Passageway to history

May 09, 2004|by JULIE E. GREENE

MARTINSBURG, W.VA. - Bob Bennett leaned over in the cramped excavated area of the General Adam Stephen House's basement to look down the roughly 15-foot-deep hole.

The hole looked like something the creature from the movie "Tremors" might have dug in a few seconds.

In actuality, it has taken a local group of spelunkers two years to dig out the back of the basement and then the smaller hole. They would work for a day, three to four times a year.

This particular tunnel was available for public view for the first time Saturday, which was General Adam Stephen Day, said Keith Hammersla, curator of the house and the nearby Triple Brick Museum. Stephen founded Martinsburg 226 years ago.


Members of Tri-State Grotto, a chapter of the National Speleological Society, had tried excavating other areas of the basement before to reach the fabled tunnels that ran under the east side of Martinsburg, according to Hammersla and Grotto members.

Then at the 2002 Stephen Day celebration, two different people at different times reported being in the tunnels as youths and remembered the location of the entrance, Hammersla said.

The entrance was under the kitchen, but under a stairway that had been moved since the tunnels were filled in, Bennett told a tour group.

Stephen might have had his home built over an entrance to the tunnel system, which connected natural caverns and tunnels, so he had an escape route, Hammersla said.

The tunnel was filled in during the 1940s and 1950s as homeowners in the area became concerned about their potential liability and the safety of children playing in the tunnels, Hammersla said. Children sometimes would run up the tunnels into peoples' homes, scaring them, he said.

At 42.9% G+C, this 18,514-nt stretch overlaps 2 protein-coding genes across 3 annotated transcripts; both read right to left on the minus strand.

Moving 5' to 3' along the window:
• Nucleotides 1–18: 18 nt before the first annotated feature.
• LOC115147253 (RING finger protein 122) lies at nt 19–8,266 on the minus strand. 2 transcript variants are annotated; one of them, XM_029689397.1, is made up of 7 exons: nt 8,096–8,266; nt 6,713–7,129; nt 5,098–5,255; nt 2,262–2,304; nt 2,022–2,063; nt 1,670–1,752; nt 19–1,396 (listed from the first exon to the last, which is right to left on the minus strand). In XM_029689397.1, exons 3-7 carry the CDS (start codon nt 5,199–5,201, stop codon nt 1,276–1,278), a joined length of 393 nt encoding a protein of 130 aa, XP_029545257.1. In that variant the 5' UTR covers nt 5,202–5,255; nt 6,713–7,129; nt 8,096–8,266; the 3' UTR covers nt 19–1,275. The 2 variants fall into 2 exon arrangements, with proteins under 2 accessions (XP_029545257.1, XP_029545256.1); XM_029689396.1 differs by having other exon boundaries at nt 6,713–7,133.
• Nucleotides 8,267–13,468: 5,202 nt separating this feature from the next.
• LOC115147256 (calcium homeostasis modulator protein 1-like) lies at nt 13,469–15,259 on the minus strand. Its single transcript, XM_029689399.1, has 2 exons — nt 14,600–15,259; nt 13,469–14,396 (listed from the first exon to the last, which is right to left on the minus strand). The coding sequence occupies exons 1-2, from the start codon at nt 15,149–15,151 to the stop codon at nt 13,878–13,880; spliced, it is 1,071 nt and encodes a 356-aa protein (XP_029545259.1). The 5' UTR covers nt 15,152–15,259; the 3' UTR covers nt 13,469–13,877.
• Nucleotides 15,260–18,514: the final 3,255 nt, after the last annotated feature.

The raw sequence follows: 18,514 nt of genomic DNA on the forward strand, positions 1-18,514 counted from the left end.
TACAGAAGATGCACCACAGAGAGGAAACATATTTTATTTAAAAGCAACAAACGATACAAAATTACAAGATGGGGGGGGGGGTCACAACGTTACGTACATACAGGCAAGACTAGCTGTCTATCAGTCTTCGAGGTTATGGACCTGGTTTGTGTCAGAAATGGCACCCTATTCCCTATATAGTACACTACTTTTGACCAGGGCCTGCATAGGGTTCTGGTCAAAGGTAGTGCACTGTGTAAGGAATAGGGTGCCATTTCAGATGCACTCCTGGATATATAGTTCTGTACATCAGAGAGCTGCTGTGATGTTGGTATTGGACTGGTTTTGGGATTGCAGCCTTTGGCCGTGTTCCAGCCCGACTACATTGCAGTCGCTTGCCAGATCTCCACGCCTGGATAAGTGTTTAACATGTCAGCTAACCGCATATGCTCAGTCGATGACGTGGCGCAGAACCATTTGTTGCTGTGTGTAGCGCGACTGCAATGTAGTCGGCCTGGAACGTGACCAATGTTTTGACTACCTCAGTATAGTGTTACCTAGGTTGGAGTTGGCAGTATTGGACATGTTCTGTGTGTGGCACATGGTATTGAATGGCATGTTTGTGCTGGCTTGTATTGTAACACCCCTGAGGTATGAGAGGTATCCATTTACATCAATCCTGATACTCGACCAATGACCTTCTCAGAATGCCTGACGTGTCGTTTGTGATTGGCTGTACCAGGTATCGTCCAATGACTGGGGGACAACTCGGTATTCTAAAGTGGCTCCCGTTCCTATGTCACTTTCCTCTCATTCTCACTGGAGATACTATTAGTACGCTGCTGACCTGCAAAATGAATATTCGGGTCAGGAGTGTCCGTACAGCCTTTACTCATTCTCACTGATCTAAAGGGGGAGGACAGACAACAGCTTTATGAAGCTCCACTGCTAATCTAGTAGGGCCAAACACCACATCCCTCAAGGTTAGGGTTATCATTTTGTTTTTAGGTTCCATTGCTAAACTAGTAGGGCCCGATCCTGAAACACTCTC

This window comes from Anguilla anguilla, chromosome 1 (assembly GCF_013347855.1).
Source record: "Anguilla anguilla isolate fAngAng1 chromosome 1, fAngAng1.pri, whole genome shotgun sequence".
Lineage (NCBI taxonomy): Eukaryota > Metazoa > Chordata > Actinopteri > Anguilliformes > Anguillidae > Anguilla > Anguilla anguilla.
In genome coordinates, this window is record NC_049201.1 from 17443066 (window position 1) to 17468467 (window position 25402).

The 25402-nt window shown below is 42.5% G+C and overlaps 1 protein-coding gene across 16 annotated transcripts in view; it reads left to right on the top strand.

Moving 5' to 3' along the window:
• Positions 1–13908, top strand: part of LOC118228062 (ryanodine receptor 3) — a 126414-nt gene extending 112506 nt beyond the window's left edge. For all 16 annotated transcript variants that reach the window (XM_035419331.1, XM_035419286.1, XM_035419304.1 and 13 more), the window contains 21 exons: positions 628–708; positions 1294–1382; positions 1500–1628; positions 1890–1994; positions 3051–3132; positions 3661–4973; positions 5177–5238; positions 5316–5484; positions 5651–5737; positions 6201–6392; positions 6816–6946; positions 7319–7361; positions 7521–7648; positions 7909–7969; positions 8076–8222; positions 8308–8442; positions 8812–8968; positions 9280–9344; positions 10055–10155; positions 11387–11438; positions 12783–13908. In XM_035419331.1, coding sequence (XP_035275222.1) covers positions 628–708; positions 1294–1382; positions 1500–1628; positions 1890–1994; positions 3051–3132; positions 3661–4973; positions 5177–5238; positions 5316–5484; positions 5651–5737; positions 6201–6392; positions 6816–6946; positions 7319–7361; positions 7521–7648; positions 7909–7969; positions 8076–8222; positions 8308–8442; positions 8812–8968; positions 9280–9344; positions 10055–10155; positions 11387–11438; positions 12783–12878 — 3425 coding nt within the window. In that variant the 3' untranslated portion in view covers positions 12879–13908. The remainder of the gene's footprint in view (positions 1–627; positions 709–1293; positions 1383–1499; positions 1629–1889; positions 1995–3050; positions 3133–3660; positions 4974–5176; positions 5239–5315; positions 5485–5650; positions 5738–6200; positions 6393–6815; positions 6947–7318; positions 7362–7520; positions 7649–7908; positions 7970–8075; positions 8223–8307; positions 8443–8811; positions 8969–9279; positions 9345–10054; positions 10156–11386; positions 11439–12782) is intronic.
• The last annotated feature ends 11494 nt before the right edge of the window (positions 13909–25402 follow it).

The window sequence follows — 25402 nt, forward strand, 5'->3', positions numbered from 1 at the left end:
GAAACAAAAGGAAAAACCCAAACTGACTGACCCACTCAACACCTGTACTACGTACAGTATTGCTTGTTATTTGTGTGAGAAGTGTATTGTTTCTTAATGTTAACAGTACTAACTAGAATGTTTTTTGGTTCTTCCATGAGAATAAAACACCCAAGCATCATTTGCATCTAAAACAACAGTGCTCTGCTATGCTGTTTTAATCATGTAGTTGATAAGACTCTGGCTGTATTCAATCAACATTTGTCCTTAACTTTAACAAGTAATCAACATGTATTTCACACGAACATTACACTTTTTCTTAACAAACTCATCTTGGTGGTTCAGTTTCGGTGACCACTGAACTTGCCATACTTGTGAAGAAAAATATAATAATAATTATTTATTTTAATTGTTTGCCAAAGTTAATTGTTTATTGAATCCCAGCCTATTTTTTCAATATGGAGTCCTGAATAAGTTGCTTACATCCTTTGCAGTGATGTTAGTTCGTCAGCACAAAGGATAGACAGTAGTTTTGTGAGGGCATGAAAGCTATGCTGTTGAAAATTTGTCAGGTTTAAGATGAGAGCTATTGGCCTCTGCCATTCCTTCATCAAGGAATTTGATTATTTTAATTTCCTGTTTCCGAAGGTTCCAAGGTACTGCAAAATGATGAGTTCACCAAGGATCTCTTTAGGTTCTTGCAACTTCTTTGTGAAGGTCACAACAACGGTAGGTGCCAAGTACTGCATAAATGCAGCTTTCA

Samantha Shipway, 12, of Martinsburg, found the excavated tunnel entryways fascinating, saying it was like the book she read recently - "Journey to the Center of the Earth."

Janis Ambrose, 43, of Martinsburg, was surprised the tunnel hadn't been further excavated, while Dave Shamburg, 53, of Hedgesville, W.Va., said he hadn't expected the excavation to be that big.

The tunnel entrance under Stephen's house is about 4 1/2 feet wide at the top and about 3 feet wide at the bottom, Bennett said.

Grotto members used an electric hammer drill to dig through the tough clay, Bennett said. They then used a five-gallon bucket on a rope to carry the clay and dirt out, removing about eight bucketsfull an hour, he said.

In the basement of a house across the railroad tracks on East King Street, the group had dug as far as approximately 43 feet below ground level, with the last 12 feet down a hole 2 feet in diameter, Grotto member J.C. Fisher said.

To get that dirt out, someone stood in the hole with a post-hole digger and carefully pulled the digger, which contains a couple of handfuls of dirt at a time, to shoulder level to empty into a bucket.

The space is so tight that often some of the dirt falls right back into the hole, Fisher said.

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